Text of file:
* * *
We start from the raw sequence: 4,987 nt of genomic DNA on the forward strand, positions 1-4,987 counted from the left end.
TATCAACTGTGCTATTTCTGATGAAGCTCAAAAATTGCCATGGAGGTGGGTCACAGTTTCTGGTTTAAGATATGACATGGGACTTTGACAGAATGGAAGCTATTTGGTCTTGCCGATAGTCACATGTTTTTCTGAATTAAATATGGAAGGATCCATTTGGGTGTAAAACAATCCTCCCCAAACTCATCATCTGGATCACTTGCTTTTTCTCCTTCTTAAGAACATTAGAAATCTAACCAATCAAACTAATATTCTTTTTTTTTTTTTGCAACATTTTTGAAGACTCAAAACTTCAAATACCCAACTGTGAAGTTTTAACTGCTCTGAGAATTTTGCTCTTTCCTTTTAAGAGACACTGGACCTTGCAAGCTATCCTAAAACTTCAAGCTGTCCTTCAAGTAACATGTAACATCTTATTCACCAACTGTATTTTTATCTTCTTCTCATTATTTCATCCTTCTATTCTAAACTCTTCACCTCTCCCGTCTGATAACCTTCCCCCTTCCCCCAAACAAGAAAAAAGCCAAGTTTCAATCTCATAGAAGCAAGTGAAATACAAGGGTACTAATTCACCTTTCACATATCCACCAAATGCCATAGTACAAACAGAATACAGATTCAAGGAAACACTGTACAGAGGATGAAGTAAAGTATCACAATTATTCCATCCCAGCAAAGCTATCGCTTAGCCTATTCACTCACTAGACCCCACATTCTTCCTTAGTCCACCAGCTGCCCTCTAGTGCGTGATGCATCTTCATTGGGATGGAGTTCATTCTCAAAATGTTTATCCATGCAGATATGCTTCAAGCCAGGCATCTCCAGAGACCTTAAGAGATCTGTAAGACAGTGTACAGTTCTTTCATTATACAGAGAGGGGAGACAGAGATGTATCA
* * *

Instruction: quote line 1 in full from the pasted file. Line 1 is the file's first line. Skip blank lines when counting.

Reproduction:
We start from the raw sequence: 4,987 nt of genomic DNA on the forward strand, positions 1-4,987 counted from the left end.